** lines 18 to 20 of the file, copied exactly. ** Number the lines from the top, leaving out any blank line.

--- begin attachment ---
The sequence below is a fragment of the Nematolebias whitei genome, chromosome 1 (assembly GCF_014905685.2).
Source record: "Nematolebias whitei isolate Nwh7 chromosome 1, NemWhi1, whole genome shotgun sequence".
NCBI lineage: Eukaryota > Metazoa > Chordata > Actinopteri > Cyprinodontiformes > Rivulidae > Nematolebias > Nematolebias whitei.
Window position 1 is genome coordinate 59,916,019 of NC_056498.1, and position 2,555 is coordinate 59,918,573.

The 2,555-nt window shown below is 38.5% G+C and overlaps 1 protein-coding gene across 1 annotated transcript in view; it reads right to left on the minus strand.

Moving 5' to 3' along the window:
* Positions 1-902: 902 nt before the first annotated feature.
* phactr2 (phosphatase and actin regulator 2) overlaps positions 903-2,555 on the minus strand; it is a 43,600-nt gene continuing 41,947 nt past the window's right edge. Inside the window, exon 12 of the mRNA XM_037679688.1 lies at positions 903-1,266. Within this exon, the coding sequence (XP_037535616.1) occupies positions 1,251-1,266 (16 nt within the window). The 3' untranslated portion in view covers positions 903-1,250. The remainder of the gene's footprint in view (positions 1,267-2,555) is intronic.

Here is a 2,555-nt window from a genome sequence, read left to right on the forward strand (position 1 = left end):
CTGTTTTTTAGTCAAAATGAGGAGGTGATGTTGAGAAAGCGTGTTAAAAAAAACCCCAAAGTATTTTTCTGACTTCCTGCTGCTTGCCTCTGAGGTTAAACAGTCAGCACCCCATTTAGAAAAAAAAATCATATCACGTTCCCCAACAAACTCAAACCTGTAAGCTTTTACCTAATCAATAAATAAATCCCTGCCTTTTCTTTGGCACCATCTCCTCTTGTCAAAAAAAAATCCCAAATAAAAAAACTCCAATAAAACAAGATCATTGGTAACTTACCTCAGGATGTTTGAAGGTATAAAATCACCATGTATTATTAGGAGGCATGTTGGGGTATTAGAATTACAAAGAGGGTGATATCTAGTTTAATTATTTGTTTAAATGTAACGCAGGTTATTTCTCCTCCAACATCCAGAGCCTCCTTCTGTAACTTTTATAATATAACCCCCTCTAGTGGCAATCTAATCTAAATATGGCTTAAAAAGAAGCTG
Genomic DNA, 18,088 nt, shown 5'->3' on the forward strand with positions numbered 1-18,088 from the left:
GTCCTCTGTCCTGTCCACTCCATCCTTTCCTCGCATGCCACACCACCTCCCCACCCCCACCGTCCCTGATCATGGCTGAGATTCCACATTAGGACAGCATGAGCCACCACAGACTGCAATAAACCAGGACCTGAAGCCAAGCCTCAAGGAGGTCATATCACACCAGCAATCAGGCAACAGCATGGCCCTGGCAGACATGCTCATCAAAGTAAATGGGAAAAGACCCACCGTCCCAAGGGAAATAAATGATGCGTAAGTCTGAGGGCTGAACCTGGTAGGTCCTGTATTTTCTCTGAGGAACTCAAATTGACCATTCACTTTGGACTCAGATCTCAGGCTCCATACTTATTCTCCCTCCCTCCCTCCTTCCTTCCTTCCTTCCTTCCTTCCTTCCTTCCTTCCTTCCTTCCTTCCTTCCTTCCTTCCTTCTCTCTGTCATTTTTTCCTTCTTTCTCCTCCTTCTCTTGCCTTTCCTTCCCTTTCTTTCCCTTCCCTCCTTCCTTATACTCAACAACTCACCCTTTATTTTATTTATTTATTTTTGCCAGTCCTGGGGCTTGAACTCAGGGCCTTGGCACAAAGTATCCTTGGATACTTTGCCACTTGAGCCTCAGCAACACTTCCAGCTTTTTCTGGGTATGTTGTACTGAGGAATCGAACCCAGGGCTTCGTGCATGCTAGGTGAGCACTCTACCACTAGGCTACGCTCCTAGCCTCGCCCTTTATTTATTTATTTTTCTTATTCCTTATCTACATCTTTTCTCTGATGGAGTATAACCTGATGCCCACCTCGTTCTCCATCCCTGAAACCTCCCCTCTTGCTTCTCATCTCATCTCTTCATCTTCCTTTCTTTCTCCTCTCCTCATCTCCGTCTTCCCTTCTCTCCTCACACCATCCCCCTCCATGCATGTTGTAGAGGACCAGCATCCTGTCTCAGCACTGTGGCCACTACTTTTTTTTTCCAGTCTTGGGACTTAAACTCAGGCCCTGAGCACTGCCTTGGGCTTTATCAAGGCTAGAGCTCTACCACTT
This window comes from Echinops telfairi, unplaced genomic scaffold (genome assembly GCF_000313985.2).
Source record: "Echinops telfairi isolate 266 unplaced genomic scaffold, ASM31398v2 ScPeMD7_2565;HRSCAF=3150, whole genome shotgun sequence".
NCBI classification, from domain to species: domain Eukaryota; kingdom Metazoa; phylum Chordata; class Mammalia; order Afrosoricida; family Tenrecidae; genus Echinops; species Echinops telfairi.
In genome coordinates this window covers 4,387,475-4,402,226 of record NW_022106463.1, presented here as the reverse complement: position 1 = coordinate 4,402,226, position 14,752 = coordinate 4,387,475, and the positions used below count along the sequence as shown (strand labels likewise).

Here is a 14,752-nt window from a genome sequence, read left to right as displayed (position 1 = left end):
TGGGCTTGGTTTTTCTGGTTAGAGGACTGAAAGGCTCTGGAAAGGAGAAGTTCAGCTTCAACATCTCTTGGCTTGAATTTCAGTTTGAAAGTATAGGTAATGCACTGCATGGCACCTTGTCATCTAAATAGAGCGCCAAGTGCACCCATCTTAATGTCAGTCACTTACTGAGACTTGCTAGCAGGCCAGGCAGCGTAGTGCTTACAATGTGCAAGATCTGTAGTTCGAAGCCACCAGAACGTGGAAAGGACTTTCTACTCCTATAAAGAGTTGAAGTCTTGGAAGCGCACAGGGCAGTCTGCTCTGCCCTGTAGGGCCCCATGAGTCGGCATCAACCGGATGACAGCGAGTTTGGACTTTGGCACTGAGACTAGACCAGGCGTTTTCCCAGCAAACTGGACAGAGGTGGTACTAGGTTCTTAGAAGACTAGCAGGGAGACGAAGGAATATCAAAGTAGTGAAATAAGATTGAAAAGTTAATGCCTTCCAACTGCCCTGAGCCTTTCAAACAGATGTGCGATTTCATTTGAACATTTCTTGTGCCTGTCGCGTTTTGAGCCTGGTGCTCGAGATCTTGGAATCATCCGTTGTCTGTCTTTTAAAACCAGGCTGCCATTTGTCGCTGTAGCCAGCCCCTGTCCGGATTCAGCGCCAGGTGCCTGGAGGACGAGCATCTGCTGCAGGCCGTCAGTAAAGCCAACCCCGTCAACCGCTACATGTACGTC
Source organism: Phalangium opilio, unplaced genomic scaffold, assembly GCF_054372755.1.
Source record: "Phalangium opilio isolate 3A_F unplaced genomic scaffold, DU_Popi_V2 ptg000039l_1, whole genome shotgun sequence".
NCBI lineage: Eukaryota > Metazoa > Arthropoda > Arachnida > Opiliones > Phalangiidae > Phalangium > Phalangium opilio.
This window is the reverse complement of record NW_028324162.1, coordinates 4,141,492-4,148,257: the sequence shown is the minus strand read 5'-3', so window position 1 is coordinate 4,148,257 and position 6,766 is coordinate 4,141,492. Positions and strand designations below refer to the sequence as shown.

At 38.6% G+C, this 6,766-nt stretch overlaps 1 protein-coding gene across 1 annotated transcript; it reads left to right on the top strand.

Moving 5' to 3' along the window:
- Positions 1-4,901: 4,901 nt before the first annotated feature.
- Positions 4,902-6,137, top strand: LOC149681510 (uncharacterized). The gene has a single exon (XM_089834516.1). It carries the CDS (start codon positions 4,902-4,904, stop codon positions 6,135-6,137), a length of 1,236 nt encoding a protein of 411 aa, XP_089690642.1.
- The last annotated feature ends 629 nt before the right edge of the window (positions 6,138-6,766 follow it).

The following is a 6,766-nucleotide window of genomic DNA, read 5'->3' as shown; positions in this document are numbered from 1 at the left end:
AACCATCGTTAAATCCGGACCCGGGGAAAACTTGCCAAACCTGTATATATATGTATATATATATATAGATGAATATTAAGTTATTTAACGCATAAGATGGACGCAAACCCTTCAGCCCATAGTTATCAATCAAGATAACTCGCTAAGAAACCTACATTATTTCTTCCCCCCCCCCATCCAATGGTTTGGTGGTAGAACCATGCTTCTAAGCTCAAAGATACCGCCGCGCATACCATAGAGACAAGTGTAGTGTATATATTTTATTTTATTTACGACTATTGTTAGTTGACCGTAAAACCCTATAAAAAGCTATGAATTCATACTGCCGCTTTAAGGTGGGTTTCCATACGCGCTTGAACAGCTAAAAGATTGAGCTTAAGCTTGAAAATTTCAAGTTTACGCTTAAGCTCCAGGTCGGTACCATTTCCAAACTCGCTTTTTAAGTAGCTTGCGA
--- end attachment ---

TGGGCTTGGTTTTTCTGGTTAGAGGACTGAAAGGCTCTGGAAAGGAGAAGTTCAGCTTCAACATCTCTTGGCTTGAATTTCAGTTTGAAAGTATAGGTAATGCACTGCATGGCACCTTGTCATCTAAATAGAGCGCCAAGTGCACCCATCTTAATGTCAGTCACTTACTGAGACTTGCTAGCAGGCCAGGCAGCGTAGTGCTTACAATGTGCAAGATCTGTAGTTCGAAGCCACCAGAACGTGGAAAGGACTTTCTACTCCTATAAAGAGTTGAAGTCTTGGAAGCGCACAGGGCAGTCTGCTCTGCCCTGTAGGGCCCCATGAGTCGGCATCAACCGGATGACAGCGAGTTTGGACTTTGGCACTGAGACTAGACCAGGCGTTTTCCCAGCAAACTGGACAGAGGTGGTACTAGGTTCTTAGAAGACTAGCAGGGAGACGAAGGAATATCAAAGTAGTGAAATAAGATTGAAAAGTTAATGCCTTCCAACTGCCCTGAGCCTTTCAAACAGATGTGCGATTTCATTTGAACATTTCTTGTGCCTGTCGCGTTTTGAGCCTGGTGCTCGAGATCTTGGAATCATCCGTTGTCTGTCTTTTAAAACCAGGCTGCCATTTGTCGCTGTAGCCAGCCCCTGTCCGGATTCAGCGCCAGGTGCCTGGAGGACGAGCATCTGCTGCAGGCCGTCAGTAAAGCCAACCCCGTCAACCGCTACATGTACGTC
Source organism: Phalangium opilio, unplaced genomic scaffold, assembly GCF_054372755.1.
Source record: "Phalangium opilio isolate 3A_F unplaced genomic scaffold, DU_Popi_V2 ptg000039l_1, whole genome shotgun sequence".